A Fish Called Wanda
(United States, 1988)

And so I arrive at the Top 10...

Few things in life are more subjective than comedy. What one individual finds hilarious, another may find boring, offensive, or obnoxious. Some people don't "get" the Three Stooges. Some people don't "get" Chris Rock. Some people don't "get" Buster Keaton. And some people don't "get" Monty Python. It's all a matter of personal taste. And, in terms of movies, nothing has made me laugh harder or longer than A Fish Called Wanda. It is my choice for the #1 comedy of all-time, not because it has the best pedigree, or because the most critics have lauded it, but because I haven't come across anything funnier. It's like Monty Python meets Fawlty Towers (not surprising, considering John Cleese's involvement). I remember the first time I saw A Fish Called Wanda, sitting in a half-full theater on a summer weekday afternoon in 1988. I laughed until my sides hurt and tears were rolling down my cheeks. Fifteen years later, I pop the DVD into my player anytime I need a pick-me-up. I no longer laugh aloud at the film (I have seen it far too many times for that), but I never fail to chuckle a few times and smile a lot. Some readers will be offended by my choosing to place Wanda higher on the list than Citizen Kane. By doing this, I am not saying that Cleese's film is better than Welles'. I'm merely stating that I enjoy the former more. There are two or three titles in the Top 10 that will be scrutinized for their seemingly "unworthy" status for such "exalted" placement, and my argument is the same. They may not be the "best" movies, but I love them dearly.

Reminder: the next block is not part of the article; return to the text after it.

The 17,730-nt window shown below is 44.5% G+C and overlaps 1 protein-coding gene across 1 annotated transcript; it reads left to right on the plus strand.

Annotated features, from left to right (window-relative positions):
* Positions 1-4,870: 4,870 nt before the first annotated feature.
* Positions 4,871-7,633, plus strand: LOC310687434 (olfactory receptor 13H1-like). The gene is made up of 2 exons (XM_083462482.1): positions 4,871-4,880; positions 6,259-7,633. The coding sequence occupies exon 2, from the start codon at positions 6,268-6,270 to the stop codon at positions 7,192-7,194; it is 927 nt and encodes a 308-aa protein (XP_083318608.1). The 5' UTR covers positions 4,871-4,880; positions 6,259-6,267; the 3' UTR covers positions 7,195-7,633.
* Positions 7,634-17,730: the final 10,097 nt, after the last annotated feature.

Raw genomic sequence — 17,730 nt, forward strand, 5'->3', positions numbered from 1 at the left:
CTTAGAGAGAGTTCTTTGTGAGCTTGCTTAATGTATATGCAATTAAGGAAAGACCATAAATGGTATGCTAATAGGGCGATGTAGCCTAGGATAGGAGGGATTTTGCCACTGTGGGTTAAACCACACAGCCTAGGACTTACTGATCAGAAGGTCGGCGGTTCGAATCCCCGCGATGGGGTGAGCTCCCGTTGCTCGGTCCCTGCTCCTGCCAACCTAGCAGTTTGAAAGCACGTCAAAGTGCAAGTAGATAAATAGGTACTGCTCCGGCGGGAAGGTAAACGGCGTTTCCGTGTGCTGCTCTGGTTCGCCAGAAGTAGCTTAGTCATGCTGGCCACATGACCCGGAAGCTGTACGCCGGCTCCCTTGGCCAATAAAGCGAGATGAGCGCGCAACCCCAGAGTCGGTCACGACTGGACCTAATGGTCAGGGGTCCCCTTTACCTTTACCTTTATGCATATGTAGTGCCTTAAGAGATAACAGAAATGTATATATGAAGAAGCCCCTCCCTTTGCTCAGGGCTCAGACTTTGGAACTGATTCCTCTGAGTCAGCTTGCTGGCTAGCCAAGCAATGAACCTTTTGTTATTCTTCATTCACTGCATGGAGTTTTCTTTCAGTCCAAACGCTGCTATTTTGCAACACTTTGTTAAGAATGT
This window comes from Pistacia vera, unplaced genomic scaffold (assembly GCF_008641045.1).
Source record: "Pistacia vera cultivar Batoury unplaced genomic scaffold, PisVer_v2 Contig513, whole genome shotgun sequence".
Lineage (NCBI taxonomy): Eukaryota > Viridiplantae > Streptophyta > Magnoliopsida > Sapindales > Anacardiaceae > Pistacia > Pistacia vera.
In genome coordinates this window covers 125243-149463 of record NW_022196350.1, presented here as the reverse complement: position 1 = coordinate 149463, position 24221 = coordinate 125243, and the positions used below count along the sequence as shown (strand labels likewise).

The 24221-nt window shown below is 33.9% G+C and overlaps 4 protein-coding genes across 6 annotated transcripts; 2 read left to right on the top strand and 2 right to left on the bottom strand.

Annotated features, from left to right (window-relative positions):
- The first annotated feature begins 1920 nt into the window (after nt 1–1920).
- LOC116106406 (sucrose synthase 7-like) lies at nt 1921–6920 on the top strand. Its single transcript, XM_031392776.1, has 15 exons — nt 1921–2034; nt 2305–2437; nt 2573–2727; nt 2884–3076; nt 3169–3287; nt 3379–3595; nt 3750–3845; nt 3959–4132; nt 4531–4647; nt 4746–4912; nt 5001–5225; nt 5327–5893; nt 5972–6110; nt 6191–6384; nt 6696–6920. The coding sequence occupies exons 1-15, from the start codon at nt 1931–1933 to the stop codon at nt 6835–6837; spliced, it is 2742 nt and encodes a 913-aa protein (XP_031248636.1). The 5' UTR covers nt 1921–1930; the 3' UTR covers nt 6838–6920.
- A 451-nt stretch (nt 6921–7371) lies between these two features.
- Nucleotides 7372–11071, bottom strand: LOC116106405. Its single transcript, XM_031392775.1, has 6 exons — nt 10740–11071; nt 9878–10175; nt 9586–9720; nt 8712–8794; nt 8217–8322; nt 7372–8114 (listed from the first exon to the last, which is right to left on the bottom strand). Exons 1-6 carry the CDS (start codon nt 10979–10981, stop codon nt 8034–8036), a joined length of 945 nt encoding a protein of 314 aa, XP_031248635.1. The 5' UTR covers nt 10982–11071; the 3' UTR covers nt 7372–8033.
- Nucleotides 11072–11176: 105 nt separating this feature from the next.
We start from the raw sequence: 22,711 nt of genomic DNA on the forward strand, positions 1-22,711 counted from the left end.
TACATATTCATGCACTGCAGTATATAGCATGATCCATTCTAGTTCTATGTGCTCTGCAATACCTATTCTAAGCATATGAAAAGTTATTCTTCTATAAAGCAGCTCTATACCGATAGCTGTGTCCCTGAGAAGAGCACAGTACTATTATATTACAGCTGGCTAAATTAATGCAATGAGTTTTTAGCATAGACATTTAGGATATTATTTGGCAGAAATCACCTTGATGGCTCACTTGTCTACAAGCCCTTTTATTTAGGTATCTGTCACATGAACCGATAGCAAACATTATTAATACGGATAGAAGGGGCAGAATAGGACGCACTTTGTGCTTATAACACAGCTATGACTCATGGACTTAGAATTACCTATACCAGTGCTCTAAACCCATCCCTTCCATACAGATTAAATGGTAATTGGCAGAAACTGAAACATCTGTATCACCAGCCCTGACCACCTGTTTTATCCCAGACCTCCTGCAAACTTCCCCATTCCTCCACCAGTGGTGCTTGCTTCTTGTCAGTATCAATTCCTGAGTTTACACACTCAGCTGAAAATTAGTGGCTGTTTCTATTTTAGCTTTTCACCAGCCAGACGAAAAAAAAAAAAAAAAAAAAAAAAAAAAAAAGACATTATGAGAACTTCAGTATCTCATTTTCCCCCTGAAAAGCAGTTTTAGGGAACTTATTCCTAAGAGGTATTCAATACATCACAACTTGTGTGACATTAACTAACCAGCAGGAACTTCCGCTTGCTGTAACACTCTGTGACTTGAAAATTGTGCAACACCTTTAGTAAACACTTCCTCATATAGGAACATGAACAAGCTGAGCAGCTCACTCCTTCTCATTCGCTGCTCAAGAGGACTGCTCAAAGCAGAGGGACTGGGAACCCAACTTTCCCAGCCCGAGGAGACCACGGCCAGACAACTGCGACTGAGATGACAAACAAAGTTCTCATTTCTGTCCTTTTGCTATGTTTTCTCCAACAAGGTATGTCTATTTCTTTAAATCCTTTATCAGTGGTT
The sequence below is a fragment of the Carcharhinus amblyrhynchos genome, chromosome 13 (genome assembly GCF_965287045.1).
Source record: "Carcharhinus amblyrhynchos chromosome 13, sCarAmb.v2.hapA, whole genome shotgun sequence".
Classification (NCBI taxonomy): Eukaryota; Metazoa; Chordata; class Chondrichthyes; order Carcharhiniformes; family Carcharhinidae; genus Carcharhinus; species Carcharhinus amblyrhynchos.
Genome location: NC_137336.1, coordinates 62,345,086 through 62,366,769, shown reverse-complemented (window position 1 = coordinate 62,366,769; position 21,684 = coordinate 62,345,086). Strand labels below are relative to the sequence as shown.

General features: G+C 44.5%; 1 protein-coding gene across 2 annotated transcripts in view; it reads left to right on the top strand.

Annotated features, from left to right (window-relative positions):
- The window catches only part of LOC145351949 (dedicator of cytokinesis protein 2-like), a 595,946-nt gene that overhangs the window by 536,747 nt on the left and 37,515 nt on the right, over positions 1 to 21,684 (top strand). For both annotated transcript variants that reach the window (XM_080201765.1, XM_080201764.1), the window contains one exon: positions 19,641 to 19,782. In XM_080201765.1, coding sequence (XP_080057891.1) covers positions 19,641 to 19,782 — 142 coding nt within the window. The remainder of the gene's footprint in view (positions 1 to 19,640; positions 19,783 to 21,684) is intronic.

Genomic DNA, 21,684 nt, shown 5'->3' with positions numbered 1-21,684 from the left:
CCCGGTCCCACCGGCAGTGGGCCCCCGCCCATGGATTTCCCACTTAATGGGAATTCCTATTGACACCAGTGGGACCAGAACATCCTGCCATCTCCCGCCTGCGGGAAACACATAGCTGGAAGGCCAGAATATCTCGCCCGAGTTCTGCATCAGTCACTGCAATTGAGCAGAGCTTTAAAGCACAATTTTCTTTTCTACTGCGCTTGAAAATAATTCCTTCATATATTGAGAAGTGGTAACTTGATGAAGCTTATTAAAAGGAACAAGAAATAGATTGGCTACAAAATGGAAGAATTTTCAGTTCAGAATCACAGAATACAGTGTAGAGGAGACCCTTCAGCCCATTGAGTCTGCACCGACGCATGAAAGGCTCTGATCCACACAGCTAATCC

Plot Summary (Spoilers Possible):
The story centers around a quartet of jewelry store robbers. George (Tom Georgeson) is the ringleader, the man who has masterminded the theft. He is assisted by his stuttering, animal-loving friend, Ken (Michael Palin), and his girlfriend, Wanda (Jamie Lee Curtis). But Wanda wants the loot all to herself, and, to aid her in getting it away from George, she brings her psychotic, Nietzche-reading lover, Otto (Kevin Kline), into the gang. After the heist is successfully completed, Wanda and Otto place an anonymous call to the cops, and George is arrested. But, before he's hauled off to prison, he hides the jewels where Wanda and Otto can't find them. In order to reduce his sentence if he's found guilty, George hints that he might be willing to turn over the location of the jewels to his barrister, Archie Leach (John Cleese). As a result, the next step in Wanda's plan is to seduce Archie, a mild-mannered lawyer looking for a little romance and excitement. And Wanda, along with a jealous Otto, are on hand to do more than add just a little spice to Archie's existence. Soon, he's embroiled in the hilarious caper, and, as the situation grows progressively more convoluted, he learns that stolen jewels can make for very strange bedfellows.

A Fish Called Wanda is one of the best-constructed, funniest, and most clever comedies to grace motion picture screens in recent years. It's outrageous, offensive, and even a little sick -- and all the more enjoyable because of it. John Cleese has spent his entire career rejecting conventional comedy, and, on this occasion, there's no denying that he has hit paydirt. Nothing is sacred to Cleese, who flouts every possible definition of political correctness by satirizing homosexuals, the British, the Americans, and stutterers. And, just to prove that he's got nothing to hide, Cleese does one of the most side-splitting stripteases ever to appear on screen. It's not erotic, but what happens immediately afterwards will have you doubled over with laughter something that will happen more than once during the course of this movie.

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